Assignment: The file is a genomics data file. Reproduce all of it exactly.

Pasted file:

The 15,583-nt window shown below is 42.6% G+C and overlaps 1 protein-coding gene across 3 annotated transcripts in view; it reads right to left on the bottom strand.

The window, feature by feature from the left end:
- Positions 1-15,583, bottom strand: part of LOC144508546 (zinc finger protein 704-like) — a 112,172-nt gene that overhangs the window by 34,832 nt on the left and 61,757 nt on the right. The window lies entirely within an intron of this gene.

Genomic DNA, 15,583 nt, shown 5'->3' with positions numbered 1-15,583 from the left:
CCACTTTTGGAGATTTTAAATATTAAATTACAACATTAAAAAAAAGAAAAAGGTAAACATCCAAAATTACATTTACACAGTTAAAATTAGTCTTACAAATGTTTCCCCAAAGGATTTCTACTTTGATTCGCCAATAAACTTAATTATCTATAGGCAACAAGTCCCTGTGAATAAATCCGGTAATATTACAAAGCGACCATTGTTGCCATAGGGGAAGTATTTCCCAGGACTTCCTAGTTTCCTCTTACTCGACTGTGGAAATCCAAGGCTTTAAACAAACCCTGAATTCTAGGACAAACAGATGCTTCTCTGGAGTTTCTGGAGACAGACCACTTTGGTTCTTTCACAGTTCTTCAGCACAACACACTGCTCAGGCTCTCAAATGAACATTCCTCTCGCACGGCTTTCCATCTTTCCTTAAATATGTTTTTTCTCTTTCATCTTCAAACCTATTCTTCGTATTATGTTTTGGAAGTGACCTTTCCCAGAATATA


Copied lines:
The 15,583-nt window shown below is 42.6% G+C and overlaps 1 protein-coding gene across 3 annotated transcripts in view; it reads right to left on the bottom strand.

The window, feature by feature from the left end:
- Positions 1-15,583, bottom strand: part of LOC144508546 (zinc finger protein 704-like) — a 112,172-nt gene that overhangs the window by 34,832 nt on the left and 61,757 nt on the right. The window lies entirely within an intron of this gene.

Genomic DNA, 15,583 nt, shown 5'->3' with positions numbered 1-15,583 from the left:
CCACTTTTGGAGATTTTAAATATTAAATTACAACATTAAAAAAAAGAAAAAGGTAAACATCCAAAATTACATTTACACAGTTAAAATTAGTCTTACAAATGTTTCCCCAAAGGATTTCTACTTTGATTCGCCAATAAACTTAATTATCTATAGGCAACAAGTCCCTGTGAATAAATCCGGTAATATTACAAAGCGACCATTGTTGCCATAGGGGAAGTATTTCCCAGGACTTCCTAGTTTCCTCTTACTCGACTGTGGAAATCCAAGGCTTTAAACAAACCCTGAATTCTAGGACAAACAGATGCTTCTCTGGAGTTTCTGGAGACAGACCACTTTGGTTCTTTCACAGTTCTTCAGCACAACACACTGCTCAGGCTCTCAAATGAACATTCCTCTCGCACGGCTTTCCATCTTTCCTTAAATATGTTTTTTCTCTTTCATCTTCAAACCTATTCTTCGTATTATGTTTTGGAAGTGACCTTTCCCAGAATATA